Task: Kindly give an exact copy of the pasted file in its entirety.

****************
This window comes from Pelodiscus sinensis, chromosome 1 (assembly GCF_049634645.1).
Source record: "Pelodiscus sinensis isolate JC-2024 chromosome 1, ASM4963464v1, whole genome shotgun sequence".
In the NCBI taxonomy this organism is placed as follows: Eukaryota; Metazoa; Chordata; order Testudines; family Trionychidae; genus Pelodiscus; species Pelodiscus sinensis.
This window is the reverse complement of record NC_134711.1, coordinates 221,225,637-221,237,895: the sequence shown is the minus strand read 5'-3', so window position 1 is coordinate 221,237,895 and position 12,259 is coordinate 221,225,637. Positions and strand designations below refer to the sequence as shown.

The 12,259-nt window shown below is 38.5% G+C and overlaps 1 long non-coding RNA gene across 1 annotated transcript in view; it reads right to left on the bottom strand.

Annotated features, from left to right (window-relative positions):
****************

This window comes from Pelodiscus sinensis, chromosome 1 (assembly GCF_049634645.1).
Source record: "Pelodiscus sinensis isolate JC-2024 chromosome 1, ASM4963464v1, whole genome shotgun sequence".
In the NCBI taxonomy this organism is placed as follows: Eukaryota; Metazoa; Chordata; order Testudines; family Trionychidae; genus Pelodiscus; species Pelodiscus sinensis.
This window is the reverse complement of record NC_134711.1, coordinates 221,225,637-221,237,895: the sequence shown is the minus strand read 5'-3', so window position 1 is coordinate 221,237,895 and position 12,259 is coordinate 221,225,637. Positions and strand designations below refer to the sequence as shown.

The 12,259-nt window shown below is 38.5% G+C and overlaps 1 long non-coding RNA gene across 1 annotated transcript in view; it reads right to left on the bottom strand.

Annotated features, from left to right (window-relative positions):